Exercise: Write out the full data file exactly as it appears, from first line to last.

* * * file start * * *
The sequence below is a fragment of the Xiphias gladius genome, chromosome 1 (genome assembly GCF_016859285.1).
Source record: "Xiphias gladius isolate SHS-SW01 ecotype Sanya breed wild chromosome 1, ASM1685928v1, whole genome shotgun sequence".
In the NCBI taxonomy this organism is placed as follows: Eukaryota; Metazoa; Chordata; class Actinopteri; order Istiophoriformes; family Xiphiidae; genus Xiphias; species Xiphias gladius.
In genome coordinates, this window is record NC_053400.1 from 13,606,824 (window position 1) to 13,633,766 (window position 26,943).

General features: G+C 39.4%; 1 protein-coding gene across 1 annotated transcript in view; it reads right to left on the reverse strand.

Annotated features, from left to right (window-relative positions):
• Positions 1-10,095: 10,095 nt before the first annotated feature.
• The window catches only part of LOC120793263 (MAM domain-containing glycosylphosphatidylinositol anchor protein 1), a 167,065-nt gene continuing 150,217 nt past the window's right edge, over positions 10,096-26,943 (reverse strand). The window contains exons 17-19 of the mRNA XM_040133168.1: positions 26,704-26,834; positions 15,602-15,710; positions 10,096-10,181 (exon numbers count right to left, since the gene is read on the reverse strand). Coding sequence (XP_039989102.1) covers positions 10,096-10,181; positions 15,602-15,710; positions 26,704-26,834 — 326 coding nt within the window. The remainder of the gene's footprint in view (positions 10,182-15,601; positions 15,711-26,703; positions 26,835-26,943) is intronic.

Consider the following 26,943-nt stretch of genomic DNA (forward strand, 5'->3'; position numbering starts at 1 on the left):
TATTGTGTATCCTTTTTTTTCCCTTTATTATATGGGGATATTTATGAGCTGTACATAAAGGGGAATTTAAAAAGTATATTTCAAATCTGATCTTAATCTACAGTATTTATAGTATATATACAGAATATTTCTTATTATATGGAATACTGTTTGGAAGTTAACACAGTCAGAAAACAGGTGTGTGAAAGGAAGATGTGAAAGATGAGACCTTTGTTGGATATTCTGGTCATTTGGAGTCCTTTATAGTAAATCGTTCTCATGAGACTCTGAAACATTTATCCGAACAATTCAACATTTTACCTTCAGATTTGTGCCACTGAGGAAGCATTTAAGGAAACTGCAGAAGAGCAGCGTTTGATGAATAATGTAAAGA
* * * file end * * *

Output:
The sequence below is a fragment of the Xiphias gladius genome, chromosome 1 (genome assembly GCF_016859285.1).
Source record: "Xiphias gladius isolate SHS-SW01 ecotype Sanya breed wild chromosome 1, ASM1685928v1, whole genome shotgun sequence".
In the NCBI taxonomy this organism is placed as follows: Eukaryota; Metazoa; Chordata; class Actinopteri; order Istiophoriformes; family Xiphiidae; genus Xiphias; species Xiphias gladius.
In genome coordinates, this window is record NC_053400.1 from 13,606,824 (window position 1) to 13,633,766 (window position 26,943).

General features: G+C 39.4%; 1 protein-coding gene across 1 annotated transcript in view; it reads right to left on the reverse strand.

Annotated features, from left to right (window-relative positions):
• Positions 1-10,095: 10,095 nt before the first annotated feature.
• The window catches only part of LOC120793263 (MAM domain-containing glycosylphosphatidylinositol anchor protein 1), a 167,065-nt gene continuing 150,217 nt past the window's right edge, over positions 10,096-26,943 (reverse strand). The window contains exons 17-19 of the mRNA XM_040133168.1: positions 26,704-26,834; positions 15,602-15,710; positions 10,096-10,181 (exon numbers count right to left, since the gene is read on the reverse strand). Coding sequence (XP_039989102.1) covers positions 10,096-10,181; positions 15,602-15,710; positions 26,704-26,834 — 326 coding nt within the window. The remainder of the gene's footprint in view (positions 10,182-15,601; positions 15,711-26,703; positions 26,835-26,943) is intronic.

Consider the following 26,943-nt stretch of genomic DNA (forward strand, 5'->3'; position numbering starts at 1 on the left):
TATTGTGTATCCTTTTTTTTCCCTTTATTATATGGGGATATTTATGAGCTGTACATAAAGGGGAATTTAAAAAGTATATTTCAAATCTGATCTTAATCTACAGTATTTATAGTATATATACAGAATATTTCTTATTATATGGAATACTGTTTGGAAGTTAACACAGTCAGAAAACAGGTGTGTGAAAGGAAGATGTGAAAGATGAGACCTTTGTTGGATATTCTGGTCATTTGGAGTCCTTTATAGTAAATCGTTCTCATGAGACTCTGAAACATTTATCCGAACAATTCAACATTTTACCTTCAGATTTGTGCCACTGAGGAAGCATTTAAGGAAACTGCAGAAGAGCAGCGTTTGATGAATAATGTAAAGA